Are iterators like transducers?

In JS if I wanted to optimize a sequence of map, filter, etc. over an array - I’d need a trick like “transducers” for performance reasons, so that it isn’t creating new temporary array in between each call.

Is this necessary in Rust, or can I assume that something like iter().map().filter().map() is already optimized?

It’s already optimized. Under the hood an array iterator is just a pointer to some memory. After the iterator gets one value, it simply moves the pointer forward to the next value.

It also stores an end pointer so it can quickly test if it has reached the end of the array. This is very efficient.

Chaining iterators is often no less efficient. The first iterator takes one value from memory, the next iterator operates on the value from the first iterator and then the next operates on the value from that iterator, etc until all iterators have run.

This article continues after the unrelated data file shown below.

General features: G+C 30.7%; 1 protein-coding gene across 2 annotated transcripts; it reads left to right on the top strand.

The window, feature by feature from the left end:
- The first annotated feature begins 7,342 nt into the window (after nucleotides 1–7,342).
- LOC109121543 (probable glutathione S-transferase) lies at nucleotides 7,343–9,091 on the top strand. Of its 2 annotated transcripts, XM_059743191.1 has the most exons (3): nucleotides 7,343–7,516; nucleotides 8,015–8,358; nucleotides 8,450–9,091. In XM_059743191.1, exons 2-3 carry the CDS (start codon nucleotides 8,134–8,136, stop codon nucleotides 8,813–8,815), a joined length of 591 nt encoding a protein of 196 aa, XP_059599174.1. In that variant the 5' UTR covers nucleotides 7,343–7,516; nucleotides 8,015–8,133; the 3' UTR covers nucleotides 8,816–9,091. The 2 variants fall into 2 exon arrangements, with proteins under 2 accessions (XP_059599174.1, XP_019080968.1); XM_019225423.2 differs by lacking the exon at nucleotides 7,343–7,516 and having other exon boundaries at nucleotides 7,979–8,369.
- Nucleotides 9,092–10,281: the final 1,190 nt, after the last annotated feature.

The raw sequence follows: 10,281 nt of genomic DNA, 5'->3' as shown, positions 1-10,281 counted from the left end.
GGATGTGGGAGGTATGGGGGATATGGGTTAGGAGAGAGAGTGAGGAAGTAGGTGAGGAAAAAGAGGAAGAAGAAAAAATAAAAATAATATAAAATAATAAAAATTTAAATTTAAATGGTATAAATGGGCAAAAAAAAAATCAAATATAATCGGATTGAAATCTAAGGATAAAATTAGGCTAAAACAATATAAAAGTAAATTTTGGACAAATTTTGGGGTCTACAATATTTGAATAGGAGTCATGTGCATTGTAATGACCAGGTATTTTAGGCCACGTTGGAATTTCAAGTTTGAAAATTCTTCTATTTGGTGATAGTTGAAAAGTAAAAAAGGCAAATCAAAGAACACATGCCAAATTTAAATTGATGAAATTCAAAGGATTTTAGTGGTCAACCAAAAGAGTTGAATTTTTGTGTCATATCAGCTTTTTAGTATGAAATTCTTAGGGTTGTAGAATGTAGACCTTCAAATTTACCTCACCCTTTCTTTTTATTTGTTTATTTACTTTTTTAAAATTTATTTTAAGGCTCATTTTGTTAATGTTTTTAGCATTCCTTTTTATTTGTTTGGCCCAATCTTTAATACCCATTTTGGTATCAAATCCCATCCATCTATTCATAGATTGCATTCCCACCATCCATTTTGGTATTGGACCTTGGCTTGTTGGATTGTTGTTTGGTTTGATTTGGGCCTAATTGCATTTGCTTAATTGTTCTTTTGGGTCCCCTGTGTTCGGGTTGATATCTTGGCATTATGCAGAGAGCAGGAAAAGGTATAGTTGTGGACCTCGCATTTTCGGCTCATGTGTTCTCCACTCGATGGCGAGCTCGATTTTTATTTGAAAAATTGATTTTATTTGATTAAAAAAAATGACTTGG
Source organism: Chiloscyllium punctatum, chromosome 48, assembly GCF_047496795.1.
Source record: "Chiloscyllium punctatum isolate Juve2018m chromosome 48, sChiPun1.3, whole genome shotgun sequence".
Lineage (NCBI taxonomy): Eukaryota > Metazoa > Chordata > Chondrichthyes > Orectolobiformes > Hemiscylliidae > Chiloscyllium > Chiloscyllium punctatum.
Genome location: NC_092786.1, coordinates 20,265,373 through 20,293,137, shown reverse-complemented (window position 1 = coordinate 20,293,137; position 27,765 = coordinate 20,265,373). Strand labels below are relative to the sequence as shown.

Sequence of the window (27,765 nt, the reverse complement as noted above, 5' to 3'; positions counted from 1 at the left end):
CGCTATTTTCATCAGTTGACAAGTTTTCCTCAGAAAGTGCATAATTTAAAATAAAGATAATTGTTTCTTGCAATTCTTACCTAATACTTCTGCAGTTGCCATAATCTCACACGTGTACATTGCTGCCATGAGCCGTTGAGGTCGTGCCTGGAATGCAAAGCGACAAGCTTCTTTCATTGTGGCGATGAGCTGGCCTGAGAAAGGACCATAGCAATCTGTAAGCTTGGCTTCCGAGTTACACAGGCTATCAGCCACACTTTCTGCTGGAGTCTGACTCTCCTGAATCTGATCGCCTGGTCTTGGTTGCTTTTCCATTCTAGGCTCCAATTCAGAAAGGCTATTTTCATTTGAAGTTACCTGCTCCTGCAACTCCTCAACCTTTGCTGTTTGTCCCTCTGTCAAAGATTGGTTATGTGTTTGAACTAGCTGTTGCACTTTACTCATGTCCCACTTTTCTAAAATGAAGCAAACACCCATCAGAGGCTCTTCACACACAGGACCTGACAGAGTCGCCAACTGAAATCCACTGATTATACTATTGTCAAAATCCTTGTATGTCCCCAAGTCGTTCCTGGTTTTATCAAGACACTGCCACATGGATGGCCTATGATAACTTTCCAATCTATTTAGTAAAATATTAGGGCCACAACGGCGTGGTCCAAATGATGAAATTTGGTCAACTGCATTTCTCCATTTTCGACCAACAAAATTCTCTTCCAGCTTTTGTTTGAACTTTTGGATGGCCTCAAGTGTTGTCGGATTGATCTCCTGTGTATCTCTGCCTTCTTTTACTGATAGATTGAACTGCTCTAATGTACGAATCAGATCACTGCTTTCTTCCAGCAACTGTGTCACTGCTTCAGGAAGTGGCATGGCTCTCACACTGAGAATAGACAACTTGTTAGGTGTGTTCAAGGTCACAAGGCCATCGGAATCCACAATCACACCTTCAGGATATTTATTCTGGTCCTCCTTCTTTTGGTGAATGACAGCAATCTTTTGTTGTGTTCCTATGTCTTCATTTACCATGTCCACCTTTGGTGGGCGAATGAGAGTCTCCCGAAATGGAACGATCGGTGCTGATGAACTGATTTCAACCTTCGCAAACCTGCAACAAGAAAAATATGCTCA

Then it goes round again. The first iterator takes another value from memory… etc, etc. Exactly like a for loop.


Rust iterators operates value one-by-one. Therefore when you do something like .map(...), it pulls in the value, transform it, and spit out the transformed value, rather than pulling in an entire array and spits out an entire array (like javascript’s Array::map). So, yep, kind of like transducer (except it can also drop value, as filter, take does, and count value, and also collect values into a Vec or something).


You can use to see more about what’s happening here. For example, try running:

fn main() {
    let v = (1..100)
        .inspect(|x| { dbg!(x); })
        .map(|x| x * 3)
        .inspect(|y| { dbg!(y); })